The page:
As I got a little older, so did my stories. They were scribbled in notebooks and typed on computers, to be printed out on dot-matrix printers, & squirreled away in a folder I didn’t share with anyone.

In high school, I wrote for both the school paper and the Music Department Newsletter, where I also served as editor.

When college rolled around, I started keeping a LiveJournal. It served as more of a diary but at times the rants were hilarious. I occasionally go back and reread it, and I enjoy both the nostalgia and my (pre-third-life crisis) voice. I extrapolated some of that writing to an EasyJournal, which was mostly just observational stuff that I also submitted as editorials to my college paper.

Post-college (I don’t think I’ve ever told anyone this piece) I sent some of that writing to, trying, once again, to write more prolifically and for money. They politely declined, but a picture of my beer pong table did get featured on their site in ’05, so technically, I’m published on College Humor.

I kept a food blog for a while when I could still eat real things. At the time I was cooking a lot, and since I always felt really connected to writing, I thought it may be a positive use of my skills. When I stopped food blogging, I landed myself here. It’s my happy place and I plan to stay and try to continue to develop and improve my writing well into my 30’s and beyond…

7. Introvert or extrovert?

Extrovert. Textbook extrovert. What I find more interesting my being an extrovert is that a large number of my dearest friends are self-described “wallflowers” and introverts.

8. Do you sing along with the radio even if other people are around?

Constantly, and with reckless abandon.

9. What is your favorite season and why?

Summer: Beach time, sunshine, and long days. Football season is a VERY close second, but you know that if you read this blog.

10. What is a goal that you have for this year?

To keep a short leash on this dinosaur of mine, and keep myself insanely happy.

11. What would you change about yourself, if you could?

There’s nothing I’d really change. That said, there are some moments in my life where I wish current me would have had the opportunity to speak with then-me. Then-me had been really hopelessly lost a number of times and could have used some advice and insight. It would be insanely helpful if I had a TARDIS. I think my dinosaur would like one, too. He’ll fit. It’s bigger on the inside.

I Wouldn’t Be Caught Dead in a Pink Jersey

Two years later, this is still incredibly funny. (The NFL – A Bad Lip Reading)

Everyone has a favorite time of year. It might be winter, for its stillness and quiet after freshly fallen snow. Perhaps it’s spring, for the lush greenness and the new hope the season seems to bring. My favorite time of year is summer, but as summer winds to an end, for the last thirteen years of my life, I’m met with a consolation prize in the form of my second favorite time of the year: football season.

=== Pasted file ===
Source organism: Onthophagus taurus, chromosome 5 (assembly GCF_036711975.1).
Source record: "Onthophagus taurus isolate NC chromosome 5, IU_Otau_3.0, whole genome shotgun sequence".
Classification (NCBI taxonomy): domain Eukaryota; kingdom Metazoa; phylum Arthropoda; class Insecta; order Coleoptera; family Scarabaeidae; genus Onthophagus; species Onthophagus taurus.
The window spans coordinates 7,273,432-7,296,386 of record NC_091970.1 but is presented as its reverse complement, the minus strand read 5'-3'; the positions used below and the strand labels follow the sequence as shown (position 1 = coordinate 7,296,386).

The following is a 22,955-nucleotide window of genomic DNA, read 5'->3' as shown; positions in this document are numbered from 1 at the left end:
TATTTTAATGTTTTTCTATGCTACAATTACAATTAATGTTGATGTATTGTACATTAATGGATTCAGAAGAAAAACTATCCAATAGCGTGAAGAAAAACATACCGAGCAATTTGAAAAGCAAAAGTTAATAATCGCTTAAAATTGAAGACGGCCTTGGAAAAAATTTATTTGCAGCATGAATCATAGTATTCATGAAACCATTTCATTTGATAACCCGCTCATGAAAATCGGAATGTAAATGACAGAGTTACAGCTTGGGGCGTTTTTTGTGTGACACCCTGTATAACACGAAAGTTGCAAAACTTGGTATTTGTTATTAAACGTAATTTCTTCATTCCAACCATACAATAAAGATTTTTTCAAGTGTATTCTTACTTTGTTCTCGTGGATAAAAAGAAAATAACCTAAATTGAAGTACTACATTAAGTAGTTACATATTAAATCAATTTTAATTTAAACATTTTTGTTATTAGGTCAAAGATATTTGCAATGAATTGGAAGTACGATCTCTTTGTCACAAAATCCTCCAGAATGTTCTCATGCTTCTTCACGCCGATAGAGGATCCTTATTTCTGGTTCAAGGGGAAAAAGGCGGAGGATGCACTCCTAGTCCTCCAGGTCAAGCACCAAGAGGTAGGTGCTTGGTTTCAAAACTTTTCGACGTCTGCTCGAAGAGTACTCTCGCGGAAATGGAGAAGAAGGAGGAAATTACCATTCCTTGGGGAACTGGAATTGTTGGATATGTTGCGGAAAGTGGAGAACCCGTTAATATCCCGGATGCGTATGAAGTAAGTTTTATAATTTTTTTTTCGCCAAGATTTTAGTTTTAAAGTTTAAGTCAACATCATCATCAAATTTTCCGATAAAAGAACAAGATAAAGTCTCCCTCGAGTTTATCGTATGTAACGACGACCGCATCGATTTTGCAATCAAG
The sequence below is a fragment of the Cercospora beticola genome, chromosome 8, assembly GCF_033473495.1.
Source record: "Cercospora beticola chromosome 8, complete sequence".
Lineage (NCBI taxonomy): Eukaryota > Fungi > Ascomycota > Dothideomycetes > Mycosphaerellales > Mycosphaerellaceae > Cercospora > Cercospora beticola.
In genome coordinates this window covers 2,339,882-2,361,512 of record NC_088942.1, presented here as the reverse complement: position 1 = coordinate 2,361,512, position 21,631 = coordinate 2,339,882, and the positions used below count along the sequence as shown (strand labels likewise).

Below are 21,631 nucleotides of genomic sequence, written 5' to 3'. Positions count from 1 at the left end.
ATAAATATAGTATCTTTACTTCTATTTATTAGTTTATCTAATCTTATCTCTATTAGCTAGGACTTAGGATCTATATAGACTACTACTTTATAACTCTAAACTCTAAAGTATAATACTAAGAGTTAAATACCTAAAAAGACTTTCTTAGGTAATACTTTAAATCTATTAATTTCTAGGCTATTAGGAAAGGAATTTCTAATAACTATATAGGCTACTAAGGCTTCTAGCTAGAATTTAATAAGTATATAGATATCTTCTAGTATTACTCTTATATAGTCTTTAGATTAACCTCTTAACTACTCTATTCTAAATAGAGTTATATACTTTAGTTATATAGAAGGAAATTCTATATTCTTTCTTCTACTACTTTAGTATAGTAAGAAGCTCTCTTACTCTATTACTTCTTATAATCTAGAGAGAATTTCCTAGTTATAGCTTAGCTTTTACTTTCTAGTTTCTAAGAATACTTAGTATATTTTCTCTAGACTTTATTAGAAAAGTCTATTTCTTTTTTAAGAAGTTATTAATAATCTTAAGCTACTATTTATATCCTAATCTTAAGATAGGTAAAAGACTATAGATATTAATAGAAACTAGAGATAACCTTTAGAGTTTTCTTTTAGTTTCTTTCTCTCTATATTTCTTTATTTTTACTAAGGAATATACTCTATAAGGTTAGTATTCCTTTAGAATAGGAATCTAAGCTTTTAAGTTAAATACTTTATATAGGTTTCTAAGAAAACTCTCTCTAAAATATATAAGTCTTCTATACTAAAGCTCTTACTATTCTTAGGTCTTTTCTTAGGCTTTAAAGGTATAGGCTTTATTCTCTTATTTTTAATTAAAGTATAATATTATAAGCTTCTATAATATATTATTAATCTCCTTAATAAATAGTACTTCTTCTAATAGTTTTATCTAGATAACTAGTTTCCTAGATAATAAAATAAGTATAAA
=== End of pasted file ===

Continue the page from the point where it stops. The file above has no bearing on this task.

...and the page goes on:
I didn’t always love football season, or football. I “nothing”ed football. In high school, I sat in the stands for four years of home games, waiting to dance in a halftime show, only to immediately march off of the field without learning the outcome of the game.

Growing up in New York, with three football teams bearing the name of my state, you would have thought that at some point prior to college, I would align myself with a team in an effort to run with the crowd. I didn’t. It wasn’t that I didn’t want to; I was just more of an “indoor kid” for most of my life.

When I went away to college my sophomore year, I found myself joining Stadium Band for the opportunity to play some music after a year’s hiatus. I found myself once again, sitting in the stands every Saturday, watching a game I didn’t understand. This time was different. I wasn’t sitting with dancers in sequined costumes and makeup, sporting Audrey Hepburn gloves. I sat instead next to a delightfully friendly trombone player who seemed pretty invested in our DIII football team’s games. His experience with football was over a decade old at that point, after listening to Penn State games on the radio with his grandmother, and keeping stats on the sidelines of high school football games at a mature nine years old.

And so, not yet in my 20’s, I sat in the stands with my saxophone each Saturday and asked questions between songs. I asked a lot of questions. I learned where the end zones were, and how running backs and wide receivers worked. I learned why the quarterback seemed so important in all of those “high school party” movies. I learned why ball play changed direction so many times. I learned how to watch football, and quickly became enamored with it. The game was fast and exciting, and I became more invested with every week that I spent in those stands.

I started watching college football almost immediately and pretty consistently. When I started to hang full-time with my dearest sorority sister and heterosexual life partner after we finished the pledge process, I noticed her love for the Dallas Cowboys. After solidifying my football knowledge alongside with her, I started rooting for (one of) my home teams, the New York Giants.

In the years since college, I’ve played intramural flag football, rugby (to get to tackle people…if you haven’t done it I highly recommend it), managed more fantasy football teams than I can count, and happily and comfortably discuss football. Football is a major part of my life and great source of joy (and frustration).

Don’t call me on Sundays. I won’t take the call.

Now, if you’ll excuse me, I have a 2nd week of losses to mourn and analyze.

There’s always next week, right Giants?